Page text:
Regular dilator use, incontinence management strategies and information on pain theory gave me the confidence to have a normal sex life and it was amazing. I was determined to make it work and was diligent with keeping up everything I’d been taught. I’m still very grateful for the strategies I was taught early on in my journey.

24 years old

I became complacent and slack, so it was back to the Pelvic Health Physiotherapist I went. Admittedly before I went back, I’d put up with my relapse for about a year. I relearned all the strategies and put them into action but got sent away for more tests to rule out STIs or any issues with my cervix. That led me to a pap smear that had me in tears and the doctor telling me the only solution to my pain was to have surgery to open up my vagina. I’m glad I had the background knowledge of pain science and management strategies to ignore the ‘advice’.

My pap smear came back normal with no STI’s, so I kept on working at all the strategies I’d been taught.

26 years old

It was February of this year that I broke down. I couldn’t handle it anymore. It wasn’t just the pelvic pain, it was the period pain, it was the constipation, it was the leakage, and it was the constant state of fatigue (hot tip: drinking 3-4 cups of coffee per day won’t get rid of this, so don’t even try).

I booked in for my first ever gynecologist appointment. One excruciating pap smear and a description of my symptoms later, I was diagnosed with a chronic vaginal pain condition called Vulvodynia. Suddenly everything started to make a bit more sense. I was put on Amitriptyline (better known as Endep) and after 10 days I gave up on that. I was moody and tired and overall someone you wouldn’t want to be around.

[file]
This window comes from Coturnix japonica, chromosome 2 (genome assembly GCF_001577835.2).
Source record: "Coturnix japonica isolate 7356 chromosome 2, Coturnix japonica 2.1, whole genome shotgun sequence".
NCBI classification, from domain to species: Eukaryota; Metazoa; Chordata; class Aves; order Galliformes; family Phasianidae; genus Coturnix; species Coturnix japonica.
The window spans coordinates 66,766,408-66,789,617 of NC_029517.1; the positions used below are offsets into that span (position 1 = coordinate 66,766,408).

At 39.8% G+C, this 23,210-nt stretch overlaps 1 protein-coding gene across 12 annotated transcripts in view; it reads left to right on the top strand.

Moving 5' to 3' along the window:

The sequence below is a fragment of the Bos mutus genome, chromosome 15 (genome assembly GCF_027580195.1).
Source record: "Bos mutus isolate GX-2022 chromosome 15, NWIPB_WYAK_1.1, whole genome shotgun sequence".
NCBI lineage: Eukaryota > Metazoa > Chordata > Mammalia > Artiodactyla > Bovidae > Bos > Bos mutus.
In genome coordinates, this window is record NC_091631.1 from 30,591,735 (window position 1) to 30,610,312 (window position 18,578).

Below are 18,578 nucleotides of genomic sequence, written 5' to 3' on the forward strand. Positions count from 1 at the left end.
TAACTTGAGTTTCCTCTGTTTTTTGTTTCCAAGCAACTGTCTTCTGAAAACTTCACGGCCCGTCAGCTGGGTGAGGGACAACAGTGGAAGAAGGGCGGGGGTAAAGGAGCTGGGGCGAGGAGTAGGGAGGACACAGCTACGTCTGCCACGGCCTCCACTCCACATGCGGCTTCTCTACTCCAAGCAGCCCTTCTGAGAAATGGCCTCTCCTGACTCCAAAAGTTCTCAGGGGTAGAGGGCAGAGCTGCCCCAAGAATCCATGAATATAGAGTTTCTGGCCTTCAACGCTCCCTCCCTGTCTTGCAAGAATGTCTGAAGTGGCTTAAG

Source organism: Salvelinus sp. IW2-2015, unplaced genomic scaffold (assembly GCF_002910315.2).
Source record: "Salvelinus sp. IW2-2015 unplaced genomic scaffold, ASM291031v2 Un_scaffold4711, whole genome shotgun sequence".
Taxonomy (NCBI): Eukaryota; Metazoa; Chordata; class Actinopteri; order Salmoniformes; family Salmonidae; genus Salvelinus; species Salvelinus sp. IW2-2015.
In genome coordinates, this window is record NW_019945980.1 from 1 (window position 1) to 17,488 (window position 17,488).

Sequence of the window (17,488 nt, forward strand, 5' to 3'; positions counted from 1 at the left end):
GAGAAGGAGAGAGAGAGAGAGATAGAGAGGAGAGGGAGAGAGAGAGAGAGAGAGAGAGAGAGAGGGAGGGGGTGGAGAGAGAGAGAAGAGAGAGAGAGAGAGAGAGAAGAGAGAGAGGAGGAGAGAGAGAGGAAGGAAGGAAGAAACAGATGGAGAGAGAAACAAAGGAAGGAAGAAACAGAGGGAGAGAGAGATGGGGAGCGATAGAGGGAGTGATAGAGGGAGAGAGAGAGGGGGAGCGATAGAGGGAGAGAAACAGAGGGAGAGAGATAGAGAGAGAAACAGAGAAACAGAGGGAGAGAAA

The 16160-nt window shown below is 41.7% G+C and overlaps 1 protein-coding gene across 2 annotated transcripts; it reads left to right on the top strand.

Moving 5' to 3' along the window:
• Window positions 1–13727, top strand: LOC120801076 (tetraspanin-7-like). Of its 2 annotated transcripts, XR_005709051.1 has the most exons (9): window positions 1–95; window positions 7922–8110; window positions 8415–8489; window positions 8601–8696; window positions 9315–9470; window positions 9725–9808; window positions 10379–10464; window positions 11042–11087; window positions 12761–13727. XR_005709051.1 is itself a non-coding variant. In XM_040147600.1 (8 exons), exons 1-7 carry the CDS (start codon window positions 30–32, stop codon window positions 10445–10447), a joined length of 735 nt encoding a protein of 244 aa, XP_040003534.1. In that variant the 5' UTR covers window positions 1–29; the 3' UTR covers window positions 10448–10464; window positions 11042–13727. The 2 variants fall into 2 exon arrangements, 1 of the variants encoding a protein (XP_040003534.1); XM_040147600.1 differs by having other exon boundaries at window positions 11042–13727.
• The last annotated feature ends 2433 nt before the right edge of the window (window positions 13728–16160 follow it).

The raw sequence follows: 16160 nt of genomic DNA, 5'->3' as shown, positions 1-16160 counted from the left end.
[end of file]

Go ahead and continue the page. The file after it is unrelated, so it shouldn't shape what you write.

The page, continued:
So, I rang my gynaecologist and she referred me onto another specialist to look at my next option – Botox for the pain and a laparoscopy to check for Endometriosis. After seeing this specialist, I booked in for my laparoscopy, hysteroscopy, cystoscopy and Botox with great gusto.

The recovery was harder than I thought but was worth it in a way when I was diagnosed with Endometriosis that got excised during the surgery. That explained the painful periods, constipation and fatigue. I can happily report my periods have been virtually pain-free and my fatigue has drastically improved (without coffee as well!). I’ve been able to exercise properly (in a pelvic floor friendly way with lots of relaxation) and have a better outlook on life. In terms of my incontinence, I was diagnosed with Interstitial Cystitis (Painful Bladder Syndrome) and have cut out several foods (zucchini being one of them – what a bonus!) and I’ve improved drastically in that department and am familiar with the triggers in my diet.

I’m happy to report the Botox has worked wonders for my Vulvodynia. Who knew wearing a tampon and having sex could be so easy?

In saying that, Botox isn’t a cure-all and doesn’t last forever. I’m working with my Pelvic Health Physiotherapist on maintaining the good habits she’s taught me over the years, and I find them to be very beneficial. My main issue is perseverance. If I have a relapse, I’m always tempted to throw in the towel but not this time. My determination to keep up the habits is stronger than ever as I know it’ll benefit me, and also people I speak to who experience the same issues who have previously been happy to accept their struggles.

My message this World Continence Week is: Invest your time and energy into your health. Don’t be afraid to speak up and get help. You’re never alone even if it feels like you are. Above all, invest in you.

Thanks so much B for your great story. You are an inspiration to all the women out their who have suffered with their particular pelvic health issue. It takes courage to write about what has happened over so many years and perhaps younger girls at school may think twice before teasing or scoffing if someone says they can’t participate in an acitivity. If you have a ‘private’ issue – make sure you check out your nearest pelvic health physio and get some help. They are used to chatting about anything and give you the time to do so.

Happy Continence Awareness Week!